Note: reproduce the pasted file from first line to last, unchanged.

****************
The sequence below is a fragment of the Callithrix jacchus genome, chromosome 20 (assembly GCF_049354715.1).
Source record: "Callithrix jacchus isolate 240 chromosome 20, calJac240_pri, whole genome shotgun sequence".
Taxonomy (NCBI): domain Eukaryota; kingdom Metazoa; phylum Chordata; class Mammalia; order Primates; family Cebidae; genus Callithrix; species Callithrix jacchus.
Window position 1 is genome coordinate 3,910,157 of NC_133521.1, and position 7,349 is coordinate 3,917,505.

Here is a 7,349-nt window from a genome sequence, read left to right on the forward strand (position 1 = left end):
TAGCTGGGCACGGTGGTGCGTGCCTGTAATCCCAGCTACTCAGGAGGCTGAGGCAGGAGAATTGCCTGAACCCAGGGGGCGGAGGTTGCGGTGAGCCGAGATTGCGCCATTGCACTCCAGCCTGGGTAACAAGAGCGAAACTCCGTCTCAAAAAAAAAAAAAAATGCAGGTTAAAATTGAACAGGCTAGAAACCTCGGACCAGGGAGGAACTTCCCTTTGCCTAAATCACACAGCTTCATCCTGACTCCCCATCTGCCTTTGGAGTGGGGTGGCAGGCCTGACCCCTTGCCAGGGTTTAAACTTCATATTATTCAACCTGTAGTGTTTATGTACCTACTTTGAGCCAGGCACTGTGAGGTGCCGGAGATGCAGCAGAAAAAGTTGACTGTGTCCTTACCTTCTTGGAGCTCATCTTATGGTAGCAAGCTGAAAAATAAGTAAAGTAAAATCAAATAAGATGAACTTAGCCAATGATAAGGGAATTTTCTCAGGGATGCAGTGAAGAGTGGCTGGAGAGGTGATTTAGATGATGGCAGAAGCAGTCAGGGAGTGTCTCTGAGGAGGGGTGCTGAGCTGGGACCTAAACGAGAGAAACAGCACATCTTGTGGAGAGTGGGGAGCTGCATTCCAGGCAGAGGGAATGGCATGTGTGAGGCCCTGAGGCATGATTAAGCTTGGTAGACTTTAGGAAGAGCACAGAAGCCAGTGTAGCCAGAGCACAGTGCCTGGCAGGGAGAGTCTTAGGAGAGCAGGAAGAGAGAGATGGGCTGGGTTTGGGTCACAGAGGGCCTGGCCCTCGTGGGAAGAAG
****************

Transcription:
The sequence below is a fragment of the Callithrix jacchus genome, chromosome 20 (assembly GCF_049354715.1).
Source record: "Callithrix jacchus isolate 240 chromosome 20, calJac240_pri, whole genome shotgun sequence".
Taxonomy (NCBI): domain Eukaryota; kingdom Metazoa; phylum Chordata; class Mammalia; order Primates; family Cebidae; genus Callithrix; species Callithrix jacchus.
Window position 1 is genome coordinate 3,910,157 of NC_133521.1, and position 7,349 is coordinate 3,917,505.

Here is a 7,349-nt window from a genome sequence, read left to right on the forward strand (position 1 = left end):
TAGCTGGGCACGGTGGTGCGTGCCTGTAATCCCAGCTACTCAGGAGGCTGAGGCAGGAGAATTGCCTGAACCCAGGGGGCGGAGGTTGCGGTGAGCCGAGATTGCGCCATTGCACTCCAGCCTGGGTAACAAGAGCGAAACTCCGTCTCAAAAAAAAAAAAAAATGCAGGTTAAAATTGAACAGGCTAGAAACCTCGGACCAGGGAGGAACTTCCCTTTGCCTAAATCACACAGCTTCATCCTGACTCCCCATCTGCCTTTGGAGTGGGGTGGCAGGCCTGACCCCTTGCCAGGGTTTAAACTTCATATTATTCAACCTGTAGTGTTTATGTACCTACTTTGAGCCAGGCACTGTGAGGTGCCGGAGATGCAGCAGAAAAAGTTGACTGTGTCCTTACCTTCTTGGAGCTCATCTTATGGTAGCAAGCTGAAAAATAAGTAAAGTAAAATCAAATAAGATGAACTTAGCCAATGATAAGGGAATTTTCTCAGGGATGCAGTGAAGAGTGGCTGGAGAGGTGATTTAGATGATGGCAGAAGCAGTCAGGGAGTGTCTCTGAGGAGGGGTGCTGAGCTGGGACCTAAACGAGAGAAACAGCACATCTTGTGGAGAGTGGGGAGCTGCATTCCAGGCAGAGGGAATGGCATGTGTGAGGCCCTGAGGCATGATTAAGCTTGGTAGACTTTAGGAAGAGCACAGAAGCCAGTGTAGCCAGAGCACAGTGCCTGGCAGGGAGAGTCTTAGGAGAGCAGGAAGAGAGAGATGGGCTGGGTTTGGGTCACAGAGGGCCTGGCCCTCGTGGGAAGAAG